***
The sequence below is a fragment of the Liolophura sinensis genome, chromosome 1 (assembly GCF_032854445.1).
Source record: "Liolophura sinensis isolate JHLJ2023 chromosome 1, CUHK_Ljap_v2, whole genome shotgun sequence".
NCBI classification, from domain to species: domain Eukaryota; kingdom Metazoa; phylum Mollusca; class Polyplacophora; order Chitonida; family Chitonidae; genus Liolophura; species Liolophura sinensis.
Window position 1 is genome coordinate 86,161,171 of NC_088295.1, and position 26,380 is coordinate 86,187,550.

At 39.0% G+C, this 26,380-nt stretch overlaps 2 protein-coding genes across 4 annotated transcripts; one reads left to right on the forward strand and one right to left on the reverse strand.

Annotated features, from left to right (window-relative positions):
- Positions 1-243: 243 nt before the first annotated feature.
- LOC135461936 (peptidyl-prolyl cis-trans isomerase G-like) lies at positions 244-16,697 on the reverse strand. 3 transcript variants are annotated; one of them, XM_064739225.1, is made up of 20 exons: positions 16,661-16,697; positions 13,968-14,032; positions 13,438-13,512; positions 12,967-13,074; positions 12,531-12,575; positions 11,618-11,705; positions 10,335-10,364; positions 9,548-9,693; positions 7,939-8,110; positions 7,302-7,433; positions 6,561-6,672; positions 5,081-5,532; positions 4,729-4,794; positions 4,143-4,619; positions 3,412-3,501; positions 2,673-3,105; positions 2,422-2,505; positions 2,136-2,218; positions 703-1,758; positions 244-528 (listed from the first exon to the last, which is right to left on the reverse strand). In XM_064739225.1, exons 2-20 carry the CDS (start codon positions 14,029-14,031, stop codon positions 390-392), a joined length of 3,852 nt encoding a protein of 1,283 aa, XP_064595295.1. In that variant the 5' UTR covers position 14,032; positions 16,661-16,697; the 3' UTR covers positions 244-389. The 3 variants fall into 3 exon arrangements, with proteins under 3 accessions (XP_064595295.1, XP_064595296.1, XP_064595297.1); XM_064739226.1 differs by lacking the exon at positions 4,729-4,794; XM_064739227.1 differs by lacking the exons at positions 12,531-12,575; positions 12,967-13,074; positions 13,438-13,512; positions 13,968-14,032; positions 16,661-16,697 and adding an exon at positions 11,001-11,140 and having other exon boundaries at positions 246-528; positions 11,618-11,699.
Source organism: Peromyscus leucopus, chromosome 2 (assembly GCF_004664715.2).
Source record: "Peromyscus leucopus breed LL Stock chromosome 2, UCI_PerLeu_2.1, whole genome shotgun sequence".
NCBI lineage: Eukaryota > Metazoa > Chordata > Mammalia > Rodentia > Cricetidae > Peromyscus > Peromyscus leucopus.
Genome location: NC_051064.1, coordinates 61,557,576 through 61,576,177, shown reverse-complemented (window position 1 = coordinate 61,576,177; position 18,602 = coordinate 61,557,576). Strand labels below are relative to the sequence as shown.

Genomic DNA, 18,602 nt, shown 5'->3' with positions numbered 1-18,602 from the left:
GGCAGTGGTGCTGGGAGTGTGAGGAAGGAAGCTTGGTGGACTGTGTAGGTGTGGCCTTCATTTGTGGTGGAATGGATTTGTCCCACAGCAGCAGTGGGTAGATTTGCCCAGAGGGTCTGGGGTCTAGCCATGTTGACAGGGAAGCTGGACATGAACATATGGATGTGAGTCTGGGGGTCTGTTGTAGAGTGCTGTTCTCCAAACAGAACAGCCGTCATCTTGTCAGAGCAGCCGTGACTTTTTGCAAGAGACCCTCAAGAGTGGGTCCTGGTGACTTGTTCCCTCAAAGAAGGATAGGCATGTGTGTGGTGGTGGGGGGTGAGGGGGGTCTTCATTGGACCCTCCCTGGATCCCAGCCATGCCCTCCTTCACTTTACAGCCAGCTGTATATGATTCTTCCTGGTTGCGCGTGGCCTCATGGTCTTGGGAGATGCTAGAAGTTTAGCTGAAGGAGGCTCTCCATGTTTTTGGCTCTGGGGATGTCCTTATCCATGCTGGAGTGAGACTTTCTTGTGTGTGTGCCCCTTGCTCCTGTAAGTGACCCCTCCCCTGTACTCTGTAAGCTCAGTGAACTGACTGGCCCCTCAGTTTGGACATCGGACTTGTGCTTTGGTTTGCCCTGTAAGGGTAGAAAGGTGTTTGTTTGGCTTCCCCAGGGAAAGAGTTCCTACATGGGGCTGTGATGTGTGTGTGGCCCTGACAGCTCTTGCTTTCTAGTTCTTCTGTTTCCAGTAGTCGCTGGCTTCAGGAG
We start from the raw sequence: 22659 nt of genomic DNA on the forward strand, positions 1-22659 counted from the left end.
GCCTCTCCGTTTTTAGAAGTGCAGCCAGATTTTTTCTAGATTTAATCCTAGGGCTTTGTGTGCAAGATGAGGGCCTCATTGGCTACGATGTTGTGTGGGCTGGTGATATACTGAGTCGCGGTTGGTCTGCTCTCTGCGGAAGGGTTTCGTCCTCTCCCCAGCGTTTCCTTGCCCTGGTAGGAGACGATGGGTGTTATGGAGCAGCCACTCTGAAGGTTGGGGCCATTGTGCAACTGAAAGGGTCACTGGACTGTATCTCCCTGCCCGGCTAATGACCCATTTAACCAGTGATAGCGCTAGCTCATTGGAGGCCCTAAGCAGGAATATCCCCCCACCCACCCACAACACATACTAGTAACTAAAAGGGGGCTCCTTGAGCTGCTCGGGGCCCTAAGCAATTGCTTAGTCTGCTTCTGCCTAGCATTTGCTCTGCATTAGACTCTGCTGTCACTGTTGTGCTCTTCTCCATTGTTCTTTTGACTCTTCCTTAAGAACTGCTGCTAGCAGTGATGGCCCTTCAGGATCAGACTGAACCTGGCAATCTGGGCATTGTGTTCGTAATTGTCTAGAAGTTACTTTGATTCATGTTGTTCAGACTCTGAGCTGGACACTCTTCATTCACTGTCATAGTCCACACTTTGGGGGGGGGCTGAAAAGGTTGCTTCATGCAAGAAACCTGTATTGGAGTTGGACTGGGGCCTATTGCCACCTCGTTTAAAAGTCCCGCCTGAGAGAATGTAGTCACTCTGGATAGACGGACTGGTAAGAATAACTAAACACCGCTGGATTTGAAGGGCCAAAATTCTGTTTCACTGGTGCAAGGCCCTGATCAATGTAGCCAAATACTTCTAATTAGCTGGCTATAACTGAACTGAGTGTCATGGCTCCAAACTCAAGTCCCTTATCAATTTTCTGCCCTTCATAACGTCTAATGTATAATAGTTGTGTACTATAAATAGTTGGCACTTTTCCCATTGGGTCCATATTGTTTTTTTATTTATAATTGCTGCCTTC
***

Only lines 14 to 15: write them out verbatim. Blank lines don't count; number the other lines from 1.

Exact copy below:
GGCAGTGGTGCTGGGAGTGTGAGGAAGGAAGCTTGGTGGACTGTGTAGGTGTGGCCTTCATTTGTGGTGGAATGGATTTGTCCCACAGCAGCAGTGGGTAGATTTGCCCAGAGGGTCTGGGGTCTAGCCATGTTGACAGGGAAGCTGGACATGAACATATGGATGTGAGTCTGGGGGTCTGTTGTAGAGTGCTGTTCTCCAAACAGAACAGCCGTCATCTTGTCAGAGCAGCCGTGACTTTTTGCAAGAGACCCTCAAGAGTGGGTCCTGGTGACTTGTTCCCTCAAAGAAGGATAGGCATGTGTGTGGTGGTGGGGGGTGAGGGGGGTCTTCATTGGACCCTCCCTGGATCCCAGCCATGCCCTCCTTCACTTTACAGCCAGCTGTATATGATTCTTCCTGGTTGCGCGTGGCCTCATGGTCTTGGGAGATGCTAGAAGTTTAGCTGAAGGAGGCTCTCCATGTTTTTGGCTCTGGGGATGTCCTTATCCATGCTGGAGTGAGACTTTCTTGTGTGTGTGCCCCTTGCTCCTGTAAGTGACCCCTCCCCTGTACTCTGTAAGCTCAGTGAACTGACTGGCCCCTCAGTTTGGACATCGGACTTGTGCTTTGGTTTGCCCTGTAAGGGTAGAAAGGTGTTTGTTTGGCTTCCCCAGGGAAAGAGTTCCTACATGGGGCTGTGATGTGTGTGTGGCCCTGACAGCTCTTGCTTTCTAGTTCTTCTGTTTCCAGTAGTCGCTGGCTTCAGGAG
We start from the raw sequence: 22659 nt of genomic DNA on the forward strand, positions 1-22659 counted from the left end.